June 7, 2019

Home Is Where Your Stuff Is

During my career in real estate, I was always so fascinated by the attachment people have to their ‘stuff’. Particularly as a younger person, I thought once you bought a house, you could fill it with matching furniture and create a display home feel because ‘style’ was more important than the specific nature of ‘stuff’; and that homes had to be beautiful.

But when you buy a property, as opposed to marketing one, you realise what you have purchased is a house. A house for your hopes and dreams, conveyed through ‘stuff’, the collection of which makes that property – your home.

Once upon a time we used to be who we were by virtue of our vocation. The blacksmith, the baker, the king; and all of these professions in a rigid class system had clear paraphernalia that expressed that identity. While there are artefacts to suggest at least some vestige of the blue and white collar allocation, mostly we forge our identities by collecting ‘stuff’.

I saw an interview recently with Rami Malek, who won an Oscar for his depiction of Freddie Mercury in the movie Bohemian Rhapsody where he was asked which ‘stuff’ he kept from the film. He kept the prosthetic teeth and the iconic armband that Mercury wore in the Live Aid concert but nothing else because he “didn’t want my [his] house to become a Freddie Mercury museum”. Although he had internalised Mercury to such an extent (he had watched the Live Aid performance over 1,400 times,) he was very clear that the collection in his home had to be Malek, of which Mercury was just a part.

A new home is an opportunity to re-invent yourself, based on what ‘stuff’ you bring to it and what ‘stuff’ you bring into it. Marie Kondo’s lifestyle show based on Shinto beliefs about the spirit of objects and a desire to surround ourselves with things that ‘spark joy’, has caused a lot of people to turn their minds to a deeper consideration of their stuff and get rid of a lot of stuff that isn’t joyful.

For me though, identity is a lot more than ‘joy’. The complete and complex, evolving and growing person that I call ‘me’ is not, as Kondo describes, always joyful. And that is important. The other emotions in the rainbow are also helpful.

The stuff that is in my home then is reflective of so much more than just joy because life is a rich tapestry of emotions and it would be pale and lack depth if it wasn’t.  I have journals, canvasses, paints, designs, laptops and thumb drives full of ideas and notes that have fueled some of my best creative work yet they all represent work done in frustration or impatience. Frustration drives me to be creative and to innovate.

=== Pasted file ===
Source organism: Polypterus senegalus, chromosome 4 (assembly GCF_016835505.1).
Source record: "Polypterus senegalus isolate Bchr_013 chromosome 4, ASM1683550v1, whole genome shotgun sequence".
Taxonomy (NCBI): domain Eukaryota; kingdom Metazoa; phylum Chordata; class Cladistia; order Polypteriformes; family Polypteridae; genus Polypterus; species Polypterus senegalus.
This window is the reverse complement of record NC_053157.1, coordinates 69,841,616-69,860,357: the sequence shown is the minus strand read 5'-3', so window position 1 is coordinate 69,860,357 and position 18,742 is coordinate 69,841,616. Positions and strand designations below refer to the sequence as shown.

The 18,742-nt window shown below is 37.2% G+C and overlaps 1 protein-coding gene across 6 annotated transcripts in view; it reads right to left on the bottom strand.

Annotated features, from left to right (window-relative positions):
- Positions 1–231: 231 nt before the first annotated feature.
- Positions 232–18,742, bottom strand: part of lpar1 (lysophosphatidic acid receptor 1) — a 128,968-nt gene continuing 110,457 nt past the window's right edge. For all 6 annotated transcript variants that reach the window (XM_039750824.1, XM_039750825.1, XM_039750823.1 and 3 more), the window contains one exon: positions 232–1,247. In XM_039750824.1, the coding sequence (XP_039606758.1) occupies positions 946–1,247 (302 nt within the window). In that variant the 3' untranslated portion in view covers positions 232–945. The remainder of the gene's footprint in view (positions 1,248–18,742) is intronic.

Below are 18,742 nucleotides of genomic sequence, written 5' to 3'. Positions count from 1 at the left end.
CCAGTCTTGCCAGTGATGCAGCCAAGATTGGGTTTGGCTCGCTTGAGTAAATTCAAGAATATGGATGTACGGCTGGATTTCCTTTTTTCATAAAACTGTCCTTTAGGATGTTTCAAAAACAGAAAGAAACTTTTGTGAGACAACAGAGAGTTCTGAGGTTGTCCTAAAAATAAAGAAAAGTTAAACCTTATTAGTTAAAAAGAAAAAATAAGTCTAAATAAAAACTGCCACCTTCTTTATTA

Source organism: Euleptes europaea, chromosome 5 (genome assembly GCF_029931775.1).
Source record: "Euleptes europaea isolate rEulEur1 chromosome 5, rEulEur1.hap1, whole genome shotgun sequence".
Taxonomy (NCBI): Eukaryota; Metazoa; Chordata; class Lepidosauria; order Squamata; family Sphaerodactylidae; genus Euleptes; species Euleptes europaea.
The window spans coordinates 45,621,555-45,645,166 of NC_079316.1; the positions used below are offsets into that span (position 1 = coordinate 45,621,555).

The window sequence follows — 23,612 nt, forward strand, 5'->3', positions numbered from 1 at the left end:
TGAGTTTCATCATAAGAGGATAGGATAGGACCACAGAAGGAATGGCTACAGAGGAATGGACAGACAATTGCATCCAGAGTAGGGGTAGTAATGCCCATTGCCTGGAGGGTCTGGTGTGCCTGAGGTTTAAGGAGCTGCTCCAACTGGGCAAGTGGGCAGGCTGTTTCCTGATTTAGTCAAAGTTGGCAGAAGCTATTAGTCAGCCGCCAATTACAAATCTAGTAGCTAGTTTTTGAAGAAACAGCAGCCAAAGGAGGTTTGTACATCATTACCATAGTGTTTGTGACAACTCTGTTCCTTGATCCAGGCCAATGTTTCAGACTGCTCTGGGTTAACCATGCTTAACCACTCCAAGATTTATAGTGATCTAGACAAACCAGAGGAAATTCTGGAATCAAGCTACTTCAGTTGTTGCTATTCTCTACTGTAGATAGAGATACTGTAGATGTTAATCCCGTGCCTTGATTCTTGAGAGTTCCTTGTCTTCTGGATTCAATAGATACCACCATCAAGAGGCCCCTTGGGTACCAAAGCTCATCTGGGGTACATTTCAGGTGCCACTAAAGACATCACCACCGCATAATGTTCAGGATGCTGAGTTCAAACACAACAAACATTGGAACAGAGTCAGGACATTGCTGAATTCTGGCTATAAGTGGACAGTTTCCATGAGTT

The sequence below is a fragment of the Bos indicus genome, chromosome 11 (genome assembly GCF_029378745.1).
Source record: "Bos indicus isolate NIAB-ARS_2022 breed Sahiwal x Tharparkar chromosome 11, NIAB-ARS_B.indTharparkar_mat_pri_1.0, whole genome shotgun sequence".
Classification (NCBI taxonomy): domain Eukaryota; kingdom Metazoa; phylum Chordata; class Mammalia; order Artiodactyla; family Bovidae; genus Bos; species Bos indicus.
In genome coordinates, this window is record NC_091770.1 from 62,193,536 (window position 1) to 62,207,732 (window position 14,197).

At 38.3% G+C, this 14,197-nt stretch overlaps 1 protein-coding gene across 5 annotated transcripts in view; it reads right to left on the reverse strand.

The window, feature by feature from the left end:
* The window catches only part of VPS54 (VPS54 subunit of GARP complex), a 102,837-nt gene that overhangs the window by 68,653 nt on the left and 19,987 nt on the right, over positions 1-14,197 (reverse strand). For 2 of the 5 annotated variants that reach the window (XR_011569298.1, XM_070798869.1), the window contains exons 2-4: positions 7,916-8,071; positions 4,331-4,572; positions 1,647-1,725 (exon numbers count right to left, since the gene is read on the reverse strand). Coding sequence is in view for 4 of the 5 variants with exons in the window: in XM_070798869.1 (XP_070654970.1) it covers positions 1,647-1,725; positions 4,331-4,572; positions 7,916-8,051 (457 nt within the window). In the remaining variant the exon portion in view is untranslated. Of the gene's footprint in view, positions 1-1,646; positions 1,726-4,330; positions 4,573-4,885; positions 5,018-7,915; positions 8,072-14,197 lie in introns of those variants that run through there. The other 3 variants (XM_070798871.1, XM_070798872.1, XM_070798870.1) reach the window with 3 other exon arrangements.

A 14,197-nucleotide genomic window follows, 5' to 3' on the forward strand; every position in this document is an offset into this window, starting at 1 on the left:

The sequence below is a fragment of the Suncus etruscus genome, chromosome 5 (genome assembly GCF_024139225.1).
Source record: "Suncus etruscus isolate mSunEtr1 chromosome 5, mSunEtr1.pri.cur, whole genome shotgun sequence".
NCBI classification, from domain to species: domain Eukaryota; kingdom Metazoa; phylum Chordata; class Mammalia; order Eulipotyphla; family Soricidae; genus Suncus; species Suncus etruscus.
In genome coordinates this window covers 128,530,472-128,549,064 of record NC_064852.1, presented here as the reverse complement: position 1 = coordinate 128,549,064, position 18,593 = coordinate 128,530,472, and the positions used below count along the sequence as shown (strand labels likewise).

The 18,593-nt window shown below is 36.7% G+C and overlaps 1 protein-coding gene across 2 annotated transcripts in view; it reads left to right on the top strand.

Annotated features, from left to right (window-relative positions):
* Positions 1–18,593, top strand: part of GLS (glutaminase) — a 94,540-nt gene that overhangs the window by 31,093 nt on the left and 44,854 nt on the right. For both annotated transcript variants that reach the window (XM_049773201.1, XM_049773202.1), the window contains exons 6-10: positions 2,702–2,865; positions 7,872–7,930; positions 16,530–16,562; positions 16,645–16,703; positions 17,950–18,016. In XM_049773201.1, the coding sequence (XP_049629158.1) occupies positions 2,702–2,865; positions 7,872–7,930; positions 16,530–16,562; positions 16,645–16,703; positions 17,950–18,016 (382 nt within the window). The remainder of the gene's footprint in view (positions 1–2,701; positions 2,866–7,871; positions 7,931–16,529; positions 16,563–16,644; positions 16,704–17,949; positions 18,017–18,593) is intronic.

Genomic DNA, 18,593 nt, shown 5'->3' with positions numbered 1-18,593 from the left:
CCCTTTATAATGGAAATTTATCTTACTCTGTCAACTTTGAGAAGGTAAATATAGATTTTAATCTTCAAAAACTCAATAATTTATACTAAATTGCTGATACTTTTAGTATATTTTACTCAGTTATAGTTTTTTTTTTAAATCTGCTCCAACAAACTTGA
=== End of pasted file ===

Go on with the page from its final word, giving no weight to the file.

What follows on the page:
Even a ‘bad’ emotion like sadness gives me time to reflect and make meaning and this is represented by hundreds of novels, movies and art pieces that have been my escape or healing. They might not spark joy but they bookmark life in a way that represents progress.

All of these things are the artefacts of ‘me’ which is not quite ‘joy’, but it is happiness. And maybe not even happiness but my ‘stuff’ is me. Walking through my home there are antiques left to me by my late father and they represent him, but I would be lying if they didn’t also represent grief.

There are new pieces I have selected based on a style I was trying to align myself with at the time I collected them; I’m thinking about the Morrocan hammered metal drum style coffee table I bought after visiting Marrakesh because I fancy myself to be worldly.

The self-indulgent investment in art that I couldn’t really justify as a young person owning, but I had to have them so I could project to myself some tangible measure of suffering for art. (Even if it wasn’t my art, it was a tough year on baked beans to pay for it).

There are tables around which I have sat with friends, playing card games and drinking wine, or celebrating Christmas, and those pieces in the collection represent family, community, friendship, and belonging.

My ‘stuff’ makes the house my home.